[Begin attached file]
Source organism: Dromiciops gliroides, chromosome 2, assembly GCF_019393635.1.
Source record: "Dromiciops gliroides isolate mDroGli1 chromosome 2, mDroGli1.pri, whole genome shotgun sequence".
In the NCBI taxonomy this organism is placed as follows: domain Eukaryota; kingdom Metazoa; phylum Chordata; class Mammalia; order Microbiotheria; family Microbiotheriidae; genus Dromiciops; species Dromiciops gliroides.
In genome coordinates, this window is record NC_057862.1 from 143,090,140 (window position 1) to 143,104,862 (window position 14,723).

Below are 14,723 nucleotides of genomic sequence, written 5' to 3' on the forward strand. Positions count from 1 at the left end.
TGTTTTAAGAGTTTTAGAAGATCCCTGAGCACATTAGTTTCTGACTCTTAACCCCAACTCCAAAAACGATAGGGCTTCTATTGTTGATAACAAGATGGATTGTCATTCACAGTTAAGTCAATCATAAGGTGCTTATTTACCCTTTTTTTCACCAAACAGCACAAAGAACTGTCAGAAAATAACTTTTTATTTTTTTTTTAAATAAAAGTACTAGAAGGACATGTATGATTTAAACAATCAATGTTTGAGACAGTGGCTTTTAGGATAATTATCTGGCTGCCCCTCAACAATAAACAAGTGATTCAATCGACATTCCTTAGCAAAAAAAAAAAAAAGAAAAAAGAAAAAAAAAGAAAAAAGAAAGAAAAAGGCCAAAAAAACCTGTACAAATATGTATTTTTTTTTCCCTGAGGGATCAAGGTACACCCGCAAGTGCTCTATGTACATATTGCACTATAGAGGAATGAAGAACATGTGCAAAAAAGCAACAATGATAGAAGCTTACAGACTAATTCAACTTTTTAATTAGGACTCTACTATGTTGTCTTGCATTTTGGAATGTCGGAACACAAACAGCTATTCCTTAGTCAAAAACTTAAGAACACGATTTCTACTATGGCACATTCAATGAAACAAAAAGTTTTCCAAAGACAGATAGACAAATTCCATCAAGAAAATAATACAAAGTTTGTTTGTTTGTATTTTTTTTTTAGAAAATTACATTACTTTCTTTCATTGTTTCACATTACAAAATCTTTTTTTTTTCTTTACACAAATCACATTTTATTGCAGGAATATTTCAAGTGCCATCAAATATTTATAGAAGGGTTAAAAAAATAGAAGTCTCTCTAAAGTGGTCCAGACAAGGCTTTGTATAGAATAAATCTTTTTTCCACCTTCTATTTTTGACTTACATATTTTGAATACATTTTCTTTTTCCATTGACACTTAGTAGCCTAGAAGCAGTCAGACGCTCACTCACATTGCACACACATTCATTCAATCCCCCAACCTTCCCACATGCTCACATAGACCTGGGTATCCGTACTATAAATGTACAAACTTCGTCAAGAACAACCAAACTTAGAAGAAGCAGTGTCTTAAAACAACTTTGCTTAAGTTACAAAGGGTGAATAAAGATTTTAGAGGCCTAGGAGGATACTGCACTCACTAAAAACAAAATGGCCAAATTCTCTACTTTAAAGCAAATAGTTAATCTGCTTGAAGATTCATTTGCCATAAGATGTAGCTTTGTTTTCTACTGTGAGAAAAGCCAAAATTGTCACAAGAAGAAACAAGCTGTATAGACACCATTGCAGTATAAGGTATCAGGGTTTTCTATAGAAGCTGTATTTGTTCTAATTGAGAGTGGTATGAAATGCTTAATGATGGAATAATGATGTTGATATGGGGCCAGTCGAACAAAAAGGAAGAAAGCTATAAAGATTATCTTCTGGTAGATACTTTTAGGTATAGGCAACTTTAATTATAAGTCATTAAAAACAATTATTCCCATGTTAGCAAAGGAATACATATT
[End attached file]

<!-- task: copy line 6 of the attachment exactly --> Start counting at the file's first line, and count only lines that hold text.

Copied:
TGTTTTAAGAGTTTTAGAAGATCCCTGAGCACATTAGTTTCTGACTCTTAACCCCAACTCCAAAAACGATAGGGCTTCTATTGTTGATAACAAGATGGATTGTCATTCACAGTTAAGTCAATCATAAGGTGCTTATTTACCCTTTTTTTCACCAAACAGCACAAAGAACTGTCAGAAAATAACTTTTTATTTTTTTTTTAAATAAAAGTACTAGAAGGACATGTATGATTTAAACAATCAATGTTTGAGACAGTGGCTTTTAGGATAATTATCTGGCTGCCCCTCAACAATAAACAAGTGATTCAATCGACATTCCTTAGCAAAAAAAAAAAAAAGAAAAAAGAAAAAAAAAGAAAAAAGAAAGAAAAAGGCCAAAAAAACCTGTACAAATATGTATTTTTTTTTCCCTGAGGGATCAAGGTACACCCGCAAGTGCTCTATGTACATATTGCACTATAGAGGAATGAAGAACATGTGCAAAAAAGCAACAATGATAGAAGCTTACAGACTAATTCAACTTTTTAATTAGGACTCTACTATGTTGTCTTGCATTTTGGAATGTCGGAACACAAACAGCTATTCCTTAGTCAAAAACTTAAGAACACGATTTCTACTATGGCACATTCAATGAAACAAAAAGTTTTCCAAAGACAGATAGACAAATTCCATCAAGAAAATAATACAAAGTTTGTTTGTTTGTATTTTTTTTTTAGAAAATTACATTACTTTCTTTCATTGTTTCACATTACAAAATCTTTTTTTTTTCTTTACACAAATCACATTTTATTGCAGGAATATTTCAAGTGCCATCAAATATTTATAGAAGGGTTAAAAAAATAGAAGTCTCTCTAAAGTGGTCCAGACAAGGCTTTGTATAGAATAAATCTTTTTTCCACCTTCTATTTTTGACTTACATATTTTGAATACATTTTCTTTTTCCATTGACACTTAGTAGCCTAGAAGCAGTCAGACGCTCACTCACATTGCACACACATTCATTCAATCCCCCAACCTTCCCACATGCTCACATAGACCTGGGTATCCGTACTATAAATGTACAAACTTCGTCAAGAACAACCAAACTTAGAAGAAGCAGTGTCTTAAAACAACTTTGCTTAAGTTACAAAGGGTGAATAAAGATTTTAGAGGCCTAGGAGGATACTGCACTCACTAAAAACAAAATGGCCAAATTCTCTACTTTAAAGCAAATAGTTAATCTGCTTGAAGATTCATTTGCCATAAGATGTAGCTTTGTTTTCTACTGTGAGAAAAGCCAAAATTGTCACAAGAAGAAACAAGCTGTATAGACACCATTGCAGTATAAGGTATCAGGGTTTTCTATAGAAGCTGTATTTGTTCTAATTGAGAGTGGTATGAAATGCTTAATGATGGAATAATGATGTTGATATGGGGCCAGTCGAACAAAAAGGAAGAAAGCTATAAAGATTATCTTCTGGTAGATACTTTTAGGTATAGGCAACTTTAATTATAAGTCATTAAAAACAATTATTCCCATGTTAGCAAAGGAATACATATT